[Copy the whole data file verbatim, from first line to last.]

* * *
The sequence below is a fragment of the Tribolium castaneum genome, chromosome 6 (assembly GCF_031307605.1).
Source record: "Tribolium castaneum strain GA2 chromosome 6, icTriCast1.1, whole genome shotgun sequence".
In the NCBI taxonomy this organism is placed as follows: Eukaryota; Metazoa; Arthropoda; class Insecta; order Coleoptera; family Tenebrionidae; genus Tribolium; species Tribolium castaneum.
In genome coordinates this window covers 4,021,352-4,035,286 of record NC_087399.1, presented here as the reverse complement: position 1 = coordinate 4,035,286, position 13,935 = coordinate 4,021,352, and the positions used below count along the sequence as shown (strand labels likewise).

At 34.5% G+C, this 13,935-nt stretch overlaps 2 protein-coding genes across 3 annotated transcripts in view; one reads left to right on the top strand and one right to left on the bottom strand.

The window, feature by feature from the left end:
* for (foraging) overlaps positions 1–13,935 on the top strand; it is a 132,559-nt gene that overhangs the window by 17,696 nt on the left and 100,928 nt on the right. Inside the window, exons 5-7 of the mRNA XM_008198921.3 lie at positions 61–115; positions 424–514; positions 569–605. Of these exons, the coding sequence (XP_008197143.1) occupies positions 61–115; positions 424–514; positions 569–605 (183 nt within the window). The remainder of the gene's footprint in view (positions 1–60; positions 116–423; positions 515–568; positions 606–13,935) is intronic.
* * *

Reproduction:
The sequence below is a fragment of the Tribolium castaneum genome, chromosome 6 (assembly GCF_031307605.1).
Source record: "Tribolium castaneum strain GA2 chromosome 6, icTriCast1.1, whole genome shotgun sequence".
In the NCBI taxonomy this organism is placed as follows: Eukaryota; Metazoa; Arthropoda; class Insecta; order Coleoptera; family Tenebrionidae; genus Tribolium; species Tribolium castaneum.
In genome coordinates this window covers 4,021,352-4,035,286 of record NC_087399.1, presented here as the reverse complement: position 1 = coordinate 4,035,286, position 13,935 = coordinate 4,021,352, and the positions used below count along the sequence as shown (strand labels likewise).

At 34.5% G+C, this 13,935-nt stretch overlaps 2 protein-coding genes across 3 annotated transcripts in view; one reads left to right on the top strand and one right to left on the bottom strand.

The window, feature by feature from the left end:
* for (foraging) overlaps positions 1–13,935 on the top strand; it is a 132,559-nt gene that overhangs the window by 17,696 nt on the left and 100,928 nt on the right. Inside the window, exons 5-7 of the mRNA XM_008198921.3 lie at positions 61–115; positions 424–514; positions 569–605. Of these exons, the coding sequence (XP_008197143.1) occupies positions 61–115; positions 424–514; positions 569–605 (183 nt within the window). The remainder of the gene's footprint in view (positions 1–60; positions 116–423; positions 515–568; positions 606–13,935) is intronic.